Hearts and Minds of The Well Project is a storytelling project that shines a spotlight on some of the extraordinary individuals who have been instrumental over the past 20 years in making The Well Project the organization it is today. The series features portraits of women living with HIV, members of our community advisory board and board of directors, staff members, partners, and other allies of The Well Project. In honor of our 20th anniversary year, we released 12 new stories between November 2022 and November 2023 to highlight the diversity of our community. Read all the stories in the Hearts and Minds of The Well Project series
Table of Contents
- Growing Up with Trauma – and Sibling Bonds
- Finding Work, Discovering Advocacy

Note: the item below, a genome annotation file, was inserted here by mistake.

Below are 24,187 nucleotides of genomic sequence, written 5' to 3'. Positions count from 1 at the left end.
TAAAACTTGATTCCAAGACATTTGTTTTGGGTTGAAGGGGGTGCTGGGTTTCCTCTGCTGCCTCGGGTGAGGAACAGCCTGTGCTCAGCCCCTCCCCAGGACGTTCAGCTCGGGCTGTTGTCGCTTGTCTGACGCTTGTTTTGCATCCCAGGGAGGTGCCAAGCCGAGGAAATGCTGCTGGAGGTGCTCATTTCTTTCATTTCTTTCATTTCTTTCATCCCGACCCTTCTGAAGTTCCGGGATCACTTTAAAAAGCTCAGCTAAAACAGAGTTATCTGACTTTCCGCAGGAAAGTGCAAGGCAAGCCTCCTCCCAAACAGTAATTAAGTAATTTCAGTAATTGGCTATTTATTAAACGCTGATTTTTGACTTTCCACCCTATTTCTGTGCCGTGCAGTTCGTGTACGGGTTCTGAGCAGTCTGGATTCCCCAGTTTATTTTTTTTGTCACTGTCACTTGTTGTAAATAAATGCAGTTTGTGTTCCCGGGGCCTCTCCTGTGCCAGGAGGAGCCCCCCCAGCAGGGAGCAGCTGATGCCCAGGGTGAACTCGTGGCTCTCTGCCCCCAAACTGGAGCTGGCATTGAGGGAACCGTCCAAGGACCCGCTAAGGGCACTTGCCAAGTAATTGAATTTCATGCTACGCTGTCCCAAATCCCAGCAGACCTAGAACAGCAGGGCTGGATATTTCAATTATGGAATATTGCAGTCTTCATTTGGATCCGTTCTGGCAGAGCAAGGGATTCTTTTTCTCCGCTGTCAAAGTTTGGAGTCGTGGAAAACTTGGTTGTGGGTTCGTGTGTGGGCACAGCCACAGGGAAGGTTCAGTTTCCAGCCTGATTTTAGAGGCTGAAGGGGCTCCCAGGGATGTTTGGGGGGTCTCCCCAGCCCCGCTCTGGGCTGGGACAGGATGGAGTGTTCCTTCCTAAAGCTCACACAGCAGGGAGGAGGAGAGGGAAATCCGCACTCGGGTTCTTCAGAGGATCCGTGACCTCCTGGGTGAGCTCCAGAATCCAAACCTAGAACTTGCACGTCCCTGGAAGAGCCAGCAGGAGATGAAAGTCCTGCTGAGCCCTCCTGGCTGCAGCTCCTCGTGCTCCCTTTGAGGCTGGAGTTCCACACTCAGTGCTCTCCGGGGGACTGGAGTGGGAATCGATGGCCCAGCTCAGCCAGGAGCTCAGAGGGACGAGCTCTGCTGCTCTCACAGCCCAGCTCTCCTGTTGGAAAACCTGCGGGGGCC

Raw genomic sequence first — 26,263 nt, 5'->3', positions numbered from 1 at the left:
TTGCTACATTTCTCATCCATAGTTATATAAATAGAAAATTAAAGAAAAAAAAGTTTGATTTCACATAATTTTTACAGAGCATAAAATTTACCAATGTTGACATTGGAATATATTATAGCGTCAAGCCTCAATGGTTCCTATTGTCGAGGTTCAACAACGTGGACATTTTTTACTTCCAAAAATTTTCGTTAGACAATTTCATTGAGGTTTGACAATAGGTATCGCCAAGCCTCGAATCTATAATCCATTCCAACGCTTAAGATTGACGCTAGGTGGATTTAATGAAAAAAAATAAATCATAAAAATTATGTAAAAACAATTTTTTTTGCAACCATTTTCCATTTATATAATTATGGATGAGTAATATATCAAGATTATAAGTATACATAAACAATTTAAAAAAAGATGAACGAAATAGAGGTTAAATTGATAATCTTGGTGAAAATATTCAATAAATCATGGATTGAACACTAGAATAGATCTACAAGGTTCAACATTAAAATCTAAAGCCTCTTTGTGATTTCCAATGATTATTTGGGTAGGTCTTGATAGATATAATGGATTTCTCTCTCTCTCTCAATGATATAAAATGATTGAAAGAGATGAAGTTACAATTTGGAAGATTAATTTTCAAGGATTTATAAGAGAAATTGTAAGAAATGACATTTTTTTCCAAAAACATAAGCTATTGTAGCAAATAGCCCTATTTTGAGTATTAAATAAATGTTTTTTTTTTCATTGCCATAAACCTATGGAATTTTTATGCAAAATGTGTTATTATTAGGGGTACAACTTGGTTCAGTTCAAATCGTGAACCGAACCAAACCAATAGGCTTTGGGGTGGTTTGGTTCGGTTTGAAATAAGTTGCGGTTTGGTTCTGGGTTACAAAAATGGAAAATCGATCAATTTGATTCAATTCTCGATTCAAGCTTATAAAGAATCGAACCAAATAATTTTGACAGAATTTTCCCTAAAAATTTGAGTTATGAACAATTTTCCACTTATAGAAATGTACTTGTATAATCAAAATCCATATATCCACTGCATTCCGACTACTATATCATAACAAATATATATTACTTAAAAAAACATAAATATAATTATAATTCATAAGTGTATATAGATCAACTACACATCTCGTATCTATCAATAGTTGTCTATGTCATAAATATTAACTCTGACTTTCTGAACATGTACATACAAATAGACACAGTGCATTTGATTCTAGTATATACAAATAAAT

- Many Ways to Make an Impact
I was born and raised in Lagos state, in the southwest part of Nigeria. Presently I live in Abuja; half of me – in fact, let's say 90 percent of me is in Lagos. My husband and kids are in Lagos. I have three kids. One is out of university, one is about to go into university, and the third one is still in secondary school.
My father was in the military, so I grew up in the barracks where you have diverse cultures, diverse ethnic groups, people of different religions, tribes, and what have you. I'm from a family of seven: four brothers, my mom and my dad. My mom left in the early '80s to take up a training in Ondo state. I was left with my elder brother, who was probably 9 or 10; I was 7 or thereabouts. My dad also was somewhere far away and was not usually around.
I was stationed in a private hospital where the owner of the hospital got test kits from UNICEF. That was the first time I would hear about HIV.
We practically brought up ourselves, myself and my elder brother. Maybe that is why we have a very strong bond as siblings to date. He is now also living with HIV. He married a member of my support group! They are blessed with two kids who are HIV-negative.